OAK CREEK, Wis. — The priests had gathered in the lobby of the sprawling Sikh temple here in suburban Milwaukee, and lunch was being prepared as congregants were arriving for Sunday services. Instead of worshipers, though, an armed man stepped through the door and started firing.
In an attack that the police said they were treating as "a domestic terrorist-type incident," the gunman stalked through the temple around 10:30 a.m. Congregants ran for shelter and barricaded themselves in bathrooms and prayer halls, where they made desperate phone calls and sent anguished texts pleading for help as confusion and fear took hold. Witnesses described a scene of chaos and carnage.
Emails From ALEC Member Russell Pearce Show Anti-Immigrant Law May Have Been Racially Motivated
Monday, 06 August 2012 11:01 By Laura Steigerwald, PR Watch | Report
The American Civil Liberties Union (ACLU) of Arizona has asked the man behind the "show me your papers" anti-immigrant law in that state to show them his emails. An open records request to former Arizona state Senator Russell Pearce netted thousands of email records sent from Pearce's account that suggest Arizona's SB 1070, which was taken up as an American Legislative Exchange Council "model bill" but recently struck down in large part by the U.S. Supreme Court, was motivated by racism and xenophobia. Russell Pearce email "We are much like the Titanic as we inbreed millions of Mexico's poor, the world's poor and we watch our country sink," reads one email obtained through the open records request. "They create enclaves of separate groups that shall balkanize our nation into fractured nightmares of social unrest and poverty," reads another of the emails, which appear to have been sent to and from Pearce himself.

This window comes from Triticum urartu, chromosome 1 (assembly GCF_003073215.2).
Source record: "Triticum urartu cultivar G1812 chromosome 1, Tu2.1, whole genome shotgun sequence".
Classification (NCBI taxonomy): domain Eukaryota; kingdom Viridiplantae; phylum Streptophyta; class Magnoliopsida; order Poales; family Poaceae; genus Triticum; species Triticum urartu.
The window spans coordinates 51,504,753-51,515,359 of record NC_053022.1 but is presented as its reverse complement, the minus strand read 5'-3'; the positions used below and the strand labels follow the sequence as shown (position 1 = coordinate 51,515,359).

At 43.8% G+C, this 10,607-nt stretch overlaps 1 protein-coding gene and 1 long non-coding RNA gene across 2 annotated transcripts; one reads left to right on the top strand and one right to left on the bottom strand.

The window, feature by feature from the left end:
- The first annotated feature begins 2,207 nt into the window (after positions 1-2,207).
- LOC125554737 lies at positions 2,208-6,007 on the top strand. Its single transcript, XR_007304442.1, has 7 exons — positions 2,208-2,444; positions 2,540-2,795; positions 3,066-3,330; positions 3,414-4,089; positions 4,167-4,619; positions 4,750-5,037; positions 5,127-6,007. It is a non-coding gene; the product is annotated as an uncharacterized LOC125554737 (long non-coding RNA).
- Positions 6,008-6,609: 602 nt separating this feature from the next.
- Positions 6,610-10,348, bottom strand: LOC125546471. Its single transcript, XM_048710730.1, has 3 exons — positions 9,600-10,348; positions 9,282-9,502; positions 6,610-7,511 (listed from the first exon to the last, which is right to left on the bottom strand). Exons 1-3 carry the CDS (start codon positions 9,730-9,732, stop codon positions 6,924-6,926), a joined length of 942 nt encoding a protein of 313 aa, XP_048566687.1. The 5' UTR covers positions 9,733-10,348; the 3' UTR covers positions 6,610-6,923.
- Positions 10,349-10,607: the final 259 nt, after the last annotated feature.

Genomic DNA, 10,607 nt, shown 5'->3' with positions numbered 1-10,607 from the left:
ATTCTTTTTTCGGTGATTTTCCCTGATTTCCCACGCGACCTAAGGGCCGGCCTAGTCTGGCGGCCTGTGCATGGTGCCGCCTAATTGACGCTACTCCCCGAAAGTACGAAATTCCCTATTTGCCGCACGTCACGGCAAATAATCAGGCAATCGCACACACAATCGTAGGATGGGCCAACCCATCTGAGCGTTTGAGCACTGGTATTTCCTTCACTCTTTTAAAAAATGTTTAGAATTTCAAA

Congressional Probe Reveals Cover-Up of "Auschwitz-Like" Conditions at US-Funded Afghan Hospital
Monday, 06 August 2012 11:54 By Amy Goodman and Nermeen Shaikh, Democracy NOW! | Video
NERMEEN SHAIKH: A congressional investigation has revealed a top U.S. general in Afghanistan sought to stall an investigation into abuse at a U.S.-funded hospital in Kabul that kept patients in, quote, "Auschwitz-like" conditions. Army whistleblowers revealed photographs taken in 2010 which show severely neglected, starving patients at Dawood Hospital, considered the crown jewel of the Afghan medical system, where the country's military personnel are treated. The photos show severely emaciated patients, some suffering from gangrene and maggot-infested wounds. For TV viewers of Democracy Now!, please be warned: these images are extremely graphic and may be disturbing.
The general accused of the cover-up is William Caldwell, one of the nation's highest-ranking commanders in Afghanistan, who served as the commander of the $11.2-billion-a-year Afghan training program. Testifying before a subcommittee of the House Oversight and Government Reform Committee last week, one of the whistleblowers, Colonel Mark Fassl, the former inspector general for the NATO training mission in Afghanistan, explained General Caldwell's response to the initial call for an inquiry into what was happening at the hospital in Kabul.